The Ultimate Minimalist Travel Gear List

Alright, “The Ultimate” Minimalist Travel Gear is relative. Even my gear list and Franklin’s gear list are different. My pack is not as small or light as some people’s. But this is my “ultimate” list. For now. I call it…

The Ultimate Digital Nomad Graphic Designer on the Run From The Law Gear List.

This post has been long overdue. We’re nerds about minimalist travel gear and haven’t chimed in much since our highly lauded Gear Post of 2013. Our travel gear needs and preferences have evolved since then, but we’ve held on to the core philosophy: the lighter the better.

My gear list is not exactly optimized toward the lightest, smallest possible scenario, as I’ve made some compromises to suit my needs more ideally. Also, it should be admitted, right up front, here and now, that neither of us are still at the 20 Liter Life level, our bags are closer to 25 (Franklin’s) and 30 (mine). There it is, it’s out in the open: we’re hypocrites. Hopefully the movement will persist.



MacBook Pro: For various reasons I switched from my Acer Aspire netbook to a MBP a while ago. Computers aren’t even worth delving into here; what you and I need is probably totally different. But as far as minimalist travel needs go, the Lenovo Lavi is looking pretty awesome. Solid machine that is apparently freakishly light. The only real concern is battery life, which doesn’t seem to be so bad as to be a deal breaker. I’ve definitely been tempted. If you’re looking to minimize weight, it’s definitely worth checking out.

ASUS MB168B+ External Portable Monitor: This is kind of an absurd thing for a “minimalist” traveler to carry. For a few reasons, this thing was a sweet find for me. As an (aspiring) graphic designer, this is really helpful for a lot of the work and training courses that I take. As most designers can relate to, I’m accustomed to a spacious amount of screen real estate on my home set up, so it actually is a pretty restricting change to try to do all of my work on a laptop screen. This monitor is as thin as my iPhone, weighs very little, and runs off one USB port. Not much of a burden in order to more than double my screen real estate on the road. Design nerds rejoice.

Sony RX100 Cybershot Camera: This bad boy has remained trusty over the last few years. It takes remarkably better pictures than even the best smartphones are taking these days. If you want to take more professional looking photos (better depth of field, much better performance in low light situations, really brilliant color range, and almost all the custom settings of a DSLR), and you’re trying to travel light, I still think this camera is a great call. The Mark III is out now and it’s gotten a bit better with each model. However, in the spirit of minimalism, smartphone cameras are getting pretty damn good and if photos are more just for memories sake, there’s no reason to carry an extra camera anymore.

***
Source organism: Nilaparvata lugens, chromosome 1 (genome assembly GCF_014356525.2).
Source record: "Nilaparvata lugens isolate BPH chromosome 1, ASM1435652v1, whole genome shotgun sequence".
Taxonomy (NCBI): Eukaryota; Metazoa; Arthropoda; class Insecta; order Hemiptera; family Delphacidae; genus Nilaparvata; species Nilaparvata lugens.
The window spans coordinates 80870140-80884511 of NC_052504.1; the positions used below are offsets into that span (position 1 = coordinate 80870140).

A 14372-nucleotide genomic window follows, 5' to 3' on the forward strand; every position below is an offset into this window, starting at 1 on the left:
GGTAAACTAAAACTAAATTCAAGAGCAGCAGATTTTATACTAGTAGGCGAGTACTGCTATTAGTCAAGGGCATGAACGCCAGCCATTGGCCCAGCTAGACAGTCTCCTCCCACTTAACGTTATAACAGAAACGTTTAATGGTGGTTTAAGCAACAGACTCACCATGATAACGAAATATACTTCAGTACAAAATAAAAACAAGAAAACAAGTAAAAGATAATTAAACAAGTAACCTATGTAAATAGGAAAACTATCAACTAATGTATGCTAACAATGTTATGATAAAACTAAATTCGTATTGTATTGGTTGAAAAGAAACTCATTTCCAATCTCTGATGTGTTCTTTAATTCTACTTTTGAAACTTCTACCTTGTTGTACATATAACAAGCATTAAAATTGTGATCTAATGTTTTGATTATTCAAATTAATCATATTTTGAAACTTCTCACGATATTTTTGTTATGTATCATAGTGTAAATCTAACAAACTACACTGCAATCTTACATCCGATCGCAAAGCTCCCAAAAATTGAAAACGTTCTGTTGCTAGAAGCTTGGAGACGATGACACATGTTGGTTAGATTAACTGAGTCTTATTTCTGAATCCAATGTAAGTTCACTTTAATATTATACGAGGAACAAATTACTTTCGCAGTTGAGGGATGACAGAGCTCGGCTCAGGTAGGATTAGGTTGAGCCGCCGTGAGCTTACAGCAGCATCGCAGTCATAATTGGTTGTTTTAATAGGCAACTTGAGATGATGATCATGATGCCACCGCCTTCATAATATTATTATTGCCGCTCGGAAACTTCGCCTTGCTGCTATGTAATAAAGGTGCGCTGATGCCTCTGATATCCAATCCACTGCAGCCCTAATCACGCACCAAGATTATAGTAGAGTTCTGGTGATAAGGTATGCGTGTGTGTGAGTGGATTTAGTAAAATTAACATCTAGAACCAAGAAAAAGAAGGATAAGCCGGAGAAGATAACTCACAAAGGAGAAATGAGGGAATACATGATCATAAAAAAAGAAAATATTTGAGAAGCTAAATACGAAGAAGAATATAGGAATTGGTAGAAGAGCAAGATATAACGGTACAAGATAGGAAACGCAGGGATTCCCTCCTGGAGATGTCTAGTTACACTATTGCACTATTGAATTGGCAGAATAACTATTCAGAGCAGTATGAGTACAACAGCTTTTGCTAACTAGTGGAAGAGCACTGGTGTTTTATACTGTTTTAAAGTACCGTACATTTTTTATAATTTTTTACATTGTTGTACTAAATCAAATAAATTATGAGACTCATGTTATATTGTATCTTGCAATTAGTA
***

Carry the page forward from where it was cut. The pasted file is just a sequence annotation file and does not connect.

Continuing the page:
Kindle Keyboard 3G: For obvious reasons, a kindle is a no-brainer for minimalist travel (if you’re planning on reading, which I am… Voraciously). There’s no sense in bringing physical books. Additionally, I got this particular version of the kindle because it’s the only one that comes with free 3G anywhere in the world (where there is 3G connection). This has become less important now that we pretty much always have a local SIM, but it’s nice to have as a backup. Some people read on their phones, but I can’t get into it.

Kindle Case: I got this a while ago and I don’t think it’s even on Amazon anymore. My first kindle’s screen cracked while inside the standard-issue leather Kindle case, so I got this, more protective one. I’m not thrilled about how big it is, but I don’t want another broken kindle.

Electronics Accessories Case: This actually came with my headphones, and it ended up being a nice size to carry a few knick-knacks. I throw my camera batteries, USB drive (see next), and SD cards in here.

SanDisk Ultra Fit 128GB USB 3.0 Flash Drive: Data storage is getting cheaper and cheaper, and I’m pretty excited about this change to my gear list from a few years ago. I’m kind of OCD about my data organization, and I carried a 1TB external hard drive with me last time around. I realized that I didn’t need that much storage and was surprised to find tiny USB drives for just over $30 on Amazon. This is such a negligible amount of space and allows me to back up my photos, video, and work stuff. Cloud storage is obviously the most minimal and probably safest solution, but I haven’t found a plan that works quite right for my situation yet. It can also be tough to sync big loads of data while traveling in countries with shitty internet.